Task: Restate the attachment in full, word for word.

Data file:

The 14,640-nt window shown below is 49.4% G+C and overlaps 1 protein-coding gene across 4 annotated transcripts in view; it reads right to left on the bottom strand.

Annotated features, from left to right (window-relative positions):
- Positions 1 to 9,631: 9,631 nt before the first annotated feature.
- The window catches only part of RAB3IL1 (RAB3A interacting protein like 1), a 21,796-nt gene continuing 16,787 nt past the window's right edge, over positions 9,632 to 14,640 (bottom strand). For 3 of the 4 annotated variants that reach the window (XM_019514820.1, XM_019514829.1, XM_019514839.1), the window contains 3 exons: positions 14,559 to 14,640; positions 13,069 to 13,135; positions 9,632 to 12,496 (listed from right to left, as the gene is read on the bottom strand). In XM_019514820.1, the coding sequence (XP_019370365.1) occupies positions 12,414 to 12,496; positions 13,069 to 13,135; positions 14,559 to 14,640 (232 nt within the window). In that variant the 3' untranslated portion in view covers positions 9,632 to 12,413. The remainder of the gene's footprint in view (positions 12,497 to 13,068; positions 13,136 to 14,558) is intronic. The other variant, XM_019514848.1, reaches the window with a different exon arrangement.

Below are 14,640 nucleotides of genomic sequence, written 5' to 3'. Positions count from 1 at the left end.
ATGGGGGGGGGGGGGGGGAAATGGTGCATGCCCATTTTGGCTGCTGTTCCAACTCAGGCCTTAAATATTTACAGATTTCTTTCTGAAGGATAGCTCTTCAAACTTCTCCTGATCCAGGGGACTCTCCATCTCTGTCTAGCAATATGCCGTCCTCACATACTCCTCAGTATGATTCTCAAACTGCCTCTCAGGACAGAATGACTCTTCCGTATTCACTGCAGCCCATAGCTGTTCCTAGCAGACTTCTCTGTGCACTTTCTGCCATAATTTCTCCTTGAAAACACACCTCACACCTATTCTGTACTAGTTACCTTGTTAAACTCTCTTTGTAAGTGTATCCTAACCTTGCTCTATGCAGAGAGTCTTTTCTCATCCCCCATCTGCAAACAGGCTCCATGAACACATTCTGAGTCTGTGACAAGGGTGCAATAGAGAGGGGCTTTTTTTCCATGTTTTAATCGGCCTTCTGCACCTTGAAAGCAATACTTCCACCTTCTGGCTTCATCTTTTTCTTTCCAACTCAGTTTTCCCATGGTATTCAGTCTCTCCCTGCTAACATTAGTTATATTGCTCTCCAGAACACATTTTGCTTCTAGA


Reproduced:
The 14,640-nt window shown below is 49.4% G+C and overlaps 1 protein-coding gene across 4 annotated transcripts in view; it reads right to left on the bottom strand.

Annotated features, from left to right (window-relative positions):
- Positions 1 to 9,631: 9,631 nt before the first annotated feature.
- The window catches only part of RAB3IL1 (RAB3A interacting protein like 1), a 21,796-nt gene continuing 16,787 nt past the window's right edge, over positions 9,632 to 14,640 (bottom strand). For 3 of the 4 annotated variants that reach the window (XM_019514820.1, XM_019514829.1, XM_019514839.1), the window contains 3 exons: positions 14,559 to 14,640; positions 13,069 to 13,135; positions 9,632 to 12,496 (listed from right to left, as the gene is read on the bottom strand). In XM_019514820.1, the coding sequence (XP_019370365.1) occupies positions 12,414 to 12,496; positions 13,069 to 13,135; positions 14,559 to 14,640 (232 nt within the window). In that variant the 3' untranslated portion in view covers positions 9,632 to 12,413. The remainder of the gene's footprint in view (positions 12,497 to 13,068; positions 13,136 to 14,558) is intronic. The other variant, XM_019514848.1, reaches the window with a different exon arrangement.

Below are 14,640 nucleotides of genomic sequence, written 5' to 3'. Positions count from 1 at the left end.
ATGGGGGGGGGGGGGGGGAAATGGTGCATGCCCATTTTGGCTGCTGTTCCAACTCAGGCCTTAAATATTTACAGATTTCTTTCTGAAGGATAGCTCTTCAAACTTCTCCTGATCCAGGGGACTCTCCATCTCTGTCTAGCAATATGCCGTCCTCACATACTCCTCAGTATGATTCTCAAACTGCCTCTCAGGACAGAATGACTCTTCCGTATTCACTGCAGCCCATAGCTGTTCCTAGCAGACTTCTCTGTGCACTTTCTGCCATAATTTCTCCTTGAAAACACACCTCACACCTATTCTGTACTAGTTACCTTGTTAAACTCTCTTTGTAAGTGTATCCTAACCTTGCTCTATGCAGAGAGTCTTTTCTCATCCCCCATCTGCAAACAGGCTCCATGAACACATTCTGAGTCTGTGACAAGGGTGCAATAGAGAGGGGCTTTTTTTCCATGTTTTAATCGGCCTTCTGCACCTTGAAAGCAATACTTCCACCTTCTGGCTTCATCTTTTTCTTTCCAACTCAGTTTTCCCATGGTATTCAGTCTCTCCCTGCTAACATTAGTTATATTGCTCTCCAGAACACATTTTGCTTCTAGA